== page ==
The Types H J, L and M were four cars mid to large-size cars produced from 1908 to 1910 by the French automaker Delage.


The French company opened a new market with these four models. One of the cars was in the mid and medium-high ranges, and untl then the car with the highest category was the Type G with its 1.2-liter engine, which was only considered medium-low.

These cars, which were introduced around the same time as the contemporary Type E, F and G, were developed with different engines over just a two-year time frame.

The first of the four to be introduced was the Type H, equipped with a new engine derived from a 1767cc four-cylinder De Dion-Bouton capable of delivering up to 15 bhp of output. The production of the Type H was interrupted at the end of the same year to make room in 1909 for the Type J, a car that came in two engine variants: the lowest being identical to that of the Type H, and the highest being a new 2121cc four-cylinder engine capable of delivering about 18 bhp of maximum power.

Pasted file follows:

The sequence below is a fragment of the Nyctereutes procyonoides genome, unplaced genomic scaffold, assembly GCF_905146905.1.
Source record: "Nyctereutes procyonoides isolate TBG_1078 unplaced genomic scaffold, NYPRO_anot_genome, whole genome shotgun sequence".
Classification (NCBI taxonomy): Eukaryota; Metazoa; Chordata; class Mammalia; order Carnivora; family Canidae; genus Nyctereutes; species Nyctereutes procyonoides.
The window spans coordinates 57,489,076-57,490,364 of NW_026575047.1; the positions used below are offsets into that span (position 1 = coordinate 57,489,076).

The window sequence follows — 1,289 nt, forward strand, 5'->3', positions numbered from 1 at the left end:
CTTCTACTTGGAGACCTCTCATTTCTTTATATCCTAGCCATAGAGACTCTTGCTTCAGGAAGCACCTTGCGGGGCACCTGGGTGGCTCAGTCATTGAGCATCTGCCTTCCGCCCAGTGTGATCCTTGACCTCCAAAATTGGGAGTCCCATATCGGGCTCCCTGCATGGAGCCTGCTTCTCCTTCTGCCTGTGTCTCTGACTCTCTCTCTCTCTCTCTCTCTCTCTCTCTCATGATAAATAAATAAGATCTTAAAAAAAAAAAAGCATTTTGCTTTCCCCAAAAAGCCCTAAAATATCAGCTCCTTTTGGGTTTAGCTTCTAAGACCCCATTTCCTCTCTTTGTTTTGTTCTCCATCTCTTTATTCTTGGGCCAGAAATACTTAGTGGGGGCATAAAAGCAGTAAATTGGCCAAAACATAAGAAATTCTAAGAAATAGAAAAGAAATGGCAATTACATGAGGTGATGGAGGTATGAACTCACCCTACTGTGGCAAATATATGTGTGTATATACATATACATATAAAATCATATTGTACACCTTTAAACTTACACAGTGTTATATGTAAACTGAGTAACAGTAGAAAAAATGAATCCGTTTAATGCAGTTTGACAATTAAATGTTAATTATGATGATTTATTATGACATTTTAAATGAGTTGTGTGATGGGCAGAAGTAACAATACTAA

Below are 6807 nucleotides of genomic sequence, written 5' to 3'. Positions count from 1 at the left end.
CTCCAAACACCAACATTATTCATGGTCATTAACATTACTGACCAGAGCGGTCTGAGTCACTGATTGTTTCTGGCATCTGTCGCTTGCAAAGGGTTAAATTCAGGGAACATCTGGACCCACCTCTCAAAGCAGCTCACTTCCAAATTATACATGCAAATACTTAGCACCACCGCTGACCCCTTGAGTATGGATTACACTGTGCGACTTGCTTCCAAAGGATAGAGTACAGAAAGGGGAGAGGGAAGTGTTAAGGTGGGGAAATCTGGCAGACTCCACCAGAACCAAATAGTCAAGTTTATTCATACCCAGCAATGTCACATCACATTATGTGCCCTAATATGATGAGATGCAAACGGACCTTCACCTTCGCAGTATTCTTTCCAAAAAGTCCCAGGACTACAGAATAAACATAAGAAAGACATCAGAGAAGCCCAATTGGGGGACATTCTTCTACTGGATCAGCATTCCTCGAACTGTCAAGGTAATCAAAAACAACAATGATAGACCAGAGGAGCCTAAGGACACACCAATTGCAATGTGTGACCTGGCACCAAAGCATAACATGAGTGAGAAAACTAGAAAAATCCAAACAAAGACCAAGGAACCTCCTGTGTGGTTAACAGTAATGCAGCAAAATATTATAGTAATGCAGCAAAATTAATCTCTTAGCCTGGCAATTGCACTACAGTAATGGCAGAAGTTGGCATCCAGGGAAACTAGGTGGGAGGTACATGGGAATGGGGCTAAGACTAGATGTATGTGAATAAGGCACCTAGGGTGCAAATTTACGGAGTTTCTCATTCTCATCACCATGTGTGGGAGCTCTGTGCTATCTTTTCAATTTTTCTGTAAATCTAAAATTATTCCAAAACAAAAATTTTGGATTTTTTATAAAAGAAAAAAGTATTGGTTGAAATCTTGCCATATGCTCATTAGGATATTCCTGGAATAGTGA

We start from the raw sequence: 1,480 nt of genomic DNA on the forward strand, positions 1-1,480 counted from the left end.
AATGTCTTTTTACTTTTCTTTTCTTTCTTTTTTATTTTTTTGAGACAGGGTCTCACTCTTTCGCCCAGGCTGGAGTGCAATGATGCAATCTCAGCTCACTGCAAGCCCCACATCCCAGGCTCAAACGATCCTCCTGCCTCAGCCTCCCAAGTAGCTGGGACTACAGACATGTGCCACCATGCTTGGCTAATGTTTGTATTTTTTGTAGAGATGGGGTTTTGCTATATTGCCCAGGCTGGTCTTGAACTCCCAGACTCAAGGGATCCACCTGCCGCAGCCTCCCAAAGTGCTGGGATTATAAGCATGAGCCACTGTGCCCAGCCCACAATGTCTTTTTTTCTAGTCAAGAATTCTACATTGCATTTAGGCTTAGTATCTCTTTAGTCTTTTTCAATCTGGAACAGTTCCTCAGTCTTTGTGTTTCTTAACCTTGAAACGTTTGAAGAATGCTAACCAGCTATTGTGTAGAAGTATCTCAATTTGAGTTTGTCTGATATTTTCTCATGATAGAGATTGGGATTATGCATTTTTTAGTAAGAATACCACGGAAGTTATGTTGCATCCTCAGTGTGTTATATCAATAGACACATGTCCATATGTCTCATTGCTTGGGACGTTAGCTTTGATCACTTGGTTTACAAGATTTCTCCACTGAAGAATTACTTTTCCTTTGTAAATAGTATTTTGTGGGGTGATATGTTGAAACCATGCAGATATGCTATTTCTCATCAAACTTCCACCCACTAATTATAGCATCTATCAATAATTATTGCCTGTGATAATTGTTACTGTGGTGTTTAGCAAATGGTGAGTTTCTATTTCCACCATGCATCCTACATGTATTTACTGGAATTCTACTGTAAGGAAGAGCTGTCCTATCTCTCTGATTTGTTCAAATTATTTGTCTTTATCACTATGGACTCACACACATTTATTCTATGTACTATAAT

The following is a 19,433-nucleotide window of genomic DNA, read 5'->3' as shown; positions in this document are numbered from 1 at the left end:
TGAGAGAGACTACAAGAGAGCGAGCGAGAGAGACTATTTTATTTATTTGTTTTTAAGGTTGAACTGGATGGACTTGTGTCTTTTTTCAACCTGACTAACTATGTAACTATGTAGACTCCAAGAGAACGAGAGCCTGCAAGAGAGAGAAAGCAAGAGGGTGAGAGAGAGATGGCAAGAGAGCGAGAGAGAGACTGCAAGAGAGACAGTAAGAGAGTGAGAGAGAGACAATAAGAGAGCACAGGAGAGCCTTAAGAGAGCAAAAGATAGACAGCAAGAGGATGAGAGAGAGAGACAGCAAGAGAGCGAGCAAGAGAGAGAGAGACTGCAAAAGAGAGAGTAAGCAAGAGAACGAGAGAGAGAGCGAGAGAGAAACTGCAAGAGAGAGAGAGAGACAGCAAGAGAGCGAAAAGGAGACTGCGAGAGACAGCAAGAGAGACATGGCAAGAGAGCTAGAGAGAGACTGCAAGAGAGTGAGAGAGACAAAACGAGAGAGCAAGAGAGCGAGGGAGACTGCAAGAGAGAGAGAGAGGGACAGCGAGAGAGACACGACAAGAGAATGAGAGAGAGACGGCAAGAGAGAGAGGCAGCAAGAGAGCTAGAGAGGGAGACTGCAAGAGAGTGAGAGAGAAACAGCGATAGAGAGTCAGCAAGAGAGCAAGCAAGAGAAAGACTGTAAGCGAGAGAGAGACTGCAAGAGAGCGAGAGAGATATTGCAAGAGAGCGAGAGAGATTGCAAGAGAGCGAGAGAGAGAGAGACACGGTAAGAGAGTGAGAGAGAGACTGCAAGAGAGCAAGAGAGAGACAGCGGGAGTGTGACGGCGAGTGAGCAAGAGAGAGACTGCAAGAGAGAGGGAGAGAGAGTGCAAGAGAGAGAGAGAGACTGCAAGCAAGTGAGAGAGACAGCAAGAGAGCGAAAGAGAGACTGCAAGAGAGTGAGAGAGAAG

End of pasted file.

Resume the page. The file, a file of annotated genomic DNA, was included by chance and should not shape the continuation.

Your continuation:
During the same year, Delage introduced the other two cars of the series: the Type L and Type M. The first was available with two engines: a four-cylinder engine with 1328 or 1460cc displacement, respectively capable of delivering 12.5 and 14 hp of maximum power. At the end of 1909, however, production of the Type L ceased.

The Type M, however, was produced until 1910, and was available in five engine variants: the first two were identical to those equipped in the Type L, while the others were all four-cylinder engines with displacements of 1505, 1593 and 1847 cc. These were the first three engines entirely designed and manufactured by Delage.

At the end of its production, the legacy of Type M and Type J was revived by two families of models: the mid-range Types R and T and the high-range Types AB, AD and AH.